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Cheerleading continues to become the focal point of the news media when it comes to concussions in an athletic setting.
WRIC, a television station in Richmond, Va., recently posted a story where they quoted Phil Logan, owner of the Fame All Stars Program, about the evolution of cheerleading: “As the sport is evolving, it’s getting more and more difficult and to be competitive the teams are having to do more difficult stunts and gymnastics through the entire routine.”
The article also quote a doctor, Chad Dillard, who has treated about 30 cheerleaders for concussions over the past year at Children’s Hospital of Richmond at VCU.
“There’s a lot of being thrown up in the air but there’s also a lot of catching so we’ll see girls coming down awkwardly, catching somebody with an elbow with a side to the head or actually being dropped sometimes,” said Dillard. “They’ll kind of try to fight through it because they are tough and they want to push through it and that can lead to prolonged symptoms.”
Several hundred miles away in Youngstown, OH, another television station, WFMJ, also carried a report.
“I’ve seen people that are the basket or the catchers get concussions from being kicked in the head, I’ve seen a vast array,” Dr. Joe Congeni, director of sports medicine at Akron Children’s Hospital, told the station.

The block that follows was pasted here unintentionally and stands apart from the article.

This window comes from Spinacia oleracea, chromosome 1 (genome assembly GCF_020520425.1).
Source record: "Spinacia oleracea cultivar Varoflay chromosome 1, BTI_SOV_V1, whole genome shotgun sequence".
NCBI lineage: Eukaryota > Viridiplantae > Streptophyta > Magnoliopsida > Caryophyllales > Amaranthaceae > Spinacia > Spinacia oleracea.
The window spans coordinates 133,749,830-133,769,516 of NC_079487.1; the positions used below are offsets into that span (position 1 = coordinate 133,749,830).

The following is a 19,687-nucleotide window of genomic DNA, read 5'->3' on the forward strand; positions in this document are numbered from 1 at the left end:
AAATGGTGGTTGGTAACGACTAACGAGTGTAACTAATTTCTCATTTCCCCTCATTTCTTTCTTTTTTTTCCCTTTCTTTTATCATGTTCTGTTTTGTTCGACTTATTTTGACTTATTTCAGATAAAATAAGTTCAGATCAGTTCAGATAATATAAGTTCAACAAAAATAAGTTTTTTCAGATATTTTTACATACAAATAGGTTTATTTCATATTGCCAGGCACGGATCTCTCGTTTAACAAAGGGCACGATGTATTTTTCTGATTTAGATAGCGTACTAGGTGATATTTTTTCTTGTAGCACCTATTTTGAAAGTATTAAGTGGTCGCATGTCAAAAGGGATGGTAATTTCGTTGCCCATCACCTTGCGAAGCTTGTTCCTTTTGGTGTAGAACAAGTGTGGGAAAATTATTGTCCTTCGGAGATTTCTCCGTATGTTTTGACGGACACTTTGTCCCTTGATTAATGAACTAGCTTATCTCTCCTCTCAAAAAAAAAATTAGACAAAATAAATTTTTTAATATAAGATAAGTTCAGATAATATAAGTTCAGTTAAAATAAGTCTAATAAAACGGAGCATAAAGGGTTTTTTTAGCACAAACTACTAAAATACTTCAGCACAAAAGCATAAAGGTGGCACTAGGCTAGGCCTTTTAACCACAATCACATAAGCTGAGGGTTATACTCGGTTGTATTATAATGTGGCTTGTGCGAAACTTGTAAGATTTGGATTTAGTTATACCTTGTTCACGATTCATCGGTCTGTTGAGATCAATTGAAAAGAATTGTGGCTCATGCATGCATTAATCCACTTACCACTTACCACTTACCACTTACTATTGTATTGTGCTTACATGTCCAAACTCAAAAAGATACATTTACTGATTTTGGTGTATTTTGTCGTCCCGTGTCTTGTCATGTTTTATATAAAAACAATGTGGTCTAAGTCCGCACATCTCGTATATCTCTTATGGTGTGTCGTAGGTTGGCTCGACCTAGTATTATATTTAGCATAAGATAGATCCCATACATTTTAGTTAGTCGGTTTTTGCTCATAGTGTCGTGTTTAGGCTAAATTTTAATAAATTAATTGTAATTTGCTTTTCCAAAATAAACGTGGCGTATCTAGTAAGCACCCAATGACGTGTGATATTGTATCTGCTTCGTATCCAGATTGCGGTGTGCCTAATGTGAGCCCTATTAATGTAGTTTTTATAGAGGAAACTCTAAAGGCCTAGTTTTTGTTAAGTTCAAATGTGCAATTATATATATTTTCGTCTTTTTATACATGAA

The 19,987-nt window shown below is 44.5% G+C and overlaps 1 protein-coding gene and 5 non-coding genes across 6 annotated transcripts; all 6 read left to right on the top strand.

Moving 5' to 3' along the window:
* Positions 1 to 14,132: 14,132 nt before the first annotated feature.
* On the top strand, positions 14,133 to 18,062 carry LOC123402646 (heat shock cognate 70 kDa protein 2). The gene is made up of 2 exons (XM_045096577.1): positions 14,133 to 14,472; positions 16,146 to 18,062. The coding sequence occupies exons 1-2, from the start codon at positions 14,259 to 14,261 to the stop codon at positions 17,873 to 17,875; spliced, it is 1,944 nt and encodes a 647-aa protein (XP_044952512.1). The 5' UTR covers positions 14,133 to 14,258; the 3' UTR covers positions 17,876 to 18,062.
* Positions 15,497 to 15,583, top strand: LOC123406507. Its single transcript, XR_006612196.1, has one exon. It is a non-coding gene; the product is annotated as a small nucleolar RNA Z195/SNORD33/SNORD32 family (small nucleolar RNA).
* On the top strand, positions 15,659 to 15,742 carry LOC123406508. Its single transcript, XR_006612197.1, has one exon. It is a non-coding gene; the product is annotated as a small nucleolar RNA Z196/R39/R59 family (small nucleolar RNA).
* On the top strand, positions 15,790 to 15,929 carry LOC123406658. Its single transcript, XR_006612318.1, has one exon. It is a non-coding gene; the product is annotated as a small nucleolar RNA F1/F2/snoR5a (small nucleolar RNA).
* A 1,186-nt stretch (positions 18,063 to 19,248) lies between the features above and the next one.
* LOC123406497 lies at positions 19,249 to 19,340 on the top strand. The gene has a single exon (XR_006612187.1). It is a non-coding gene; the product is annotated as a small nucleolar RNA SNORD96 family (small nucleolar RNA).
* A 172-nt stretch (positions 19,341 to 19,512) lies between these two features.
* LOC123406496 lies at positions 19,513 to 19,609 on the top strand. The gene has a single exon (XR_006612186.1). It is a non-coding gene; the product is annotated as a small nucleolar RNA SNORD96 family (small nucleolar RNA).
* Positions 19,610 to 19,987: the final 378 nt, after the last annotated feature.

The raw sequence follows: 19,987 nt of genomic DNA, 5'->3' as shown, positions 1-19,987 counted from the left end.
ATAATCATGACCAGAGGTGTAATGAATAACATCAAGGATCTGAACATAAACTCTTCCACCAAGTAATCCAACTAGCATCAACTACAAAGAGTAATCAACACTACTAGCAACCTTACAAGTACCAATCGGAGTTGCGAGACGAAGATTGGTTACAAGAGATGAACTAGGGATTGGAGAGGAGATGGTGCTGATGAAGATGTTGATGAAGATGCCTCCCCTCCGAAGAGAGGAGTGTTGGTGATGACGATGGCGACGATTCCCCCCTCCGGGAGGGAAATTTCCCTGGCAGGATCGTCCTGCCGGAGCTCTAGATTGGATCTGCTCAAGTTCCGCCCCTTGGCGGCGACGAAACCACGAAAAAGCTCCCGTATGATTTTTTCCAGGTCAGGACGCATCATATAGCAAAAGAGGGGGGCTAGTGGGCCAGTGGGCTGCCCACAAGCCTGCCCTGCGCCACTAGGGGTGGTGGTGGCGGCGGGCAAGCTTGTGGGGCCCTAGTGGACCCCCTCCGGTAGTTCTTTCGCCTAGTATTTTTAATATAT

“The one we worry about the most, is when you’re mounting a two person mount, or even in college a three level mount, that’s a pretty significant distance of a fall and that’s where some of the catastrophic injuries are concerning to us,” he said.
Congeni added that another problem is the cheerleaders may not realize they have a concussion.
“Because the symptoms are subtle, because maybe they just don’t feel right and have a headache and other things, it’s easy to blame it on other things and not be sure a concussion really took place.”
A federal judge has granted summary judgment to a school district, which was sued by a cheerleader, who was injured in practice back in 2004.
However, the court left intact her claim against the coach, finding that a jury could reasonably conclude that the risk of significant injury from a fall onto the hard floor surface was foreseeable and a fairly direct result of the coach’s decision to proceed without proper matting.
The high school cheerleading squad was attempting to perform an advanced stunt, which was being introduced to the squad for the first time on that day.
The court noted that there were multiple spotters that day as the squad tried several times to perform the stunt. On the last attempt, the plaintiff flew outside the perimeter of her base and her spotters, striking her head and suffering a concussion.
This decision will be reported in depth in the November issue of Concussion Litigation Reporter next month. Subscribe by visiting: https://concussionpolicyandthelaw.com/subscribe/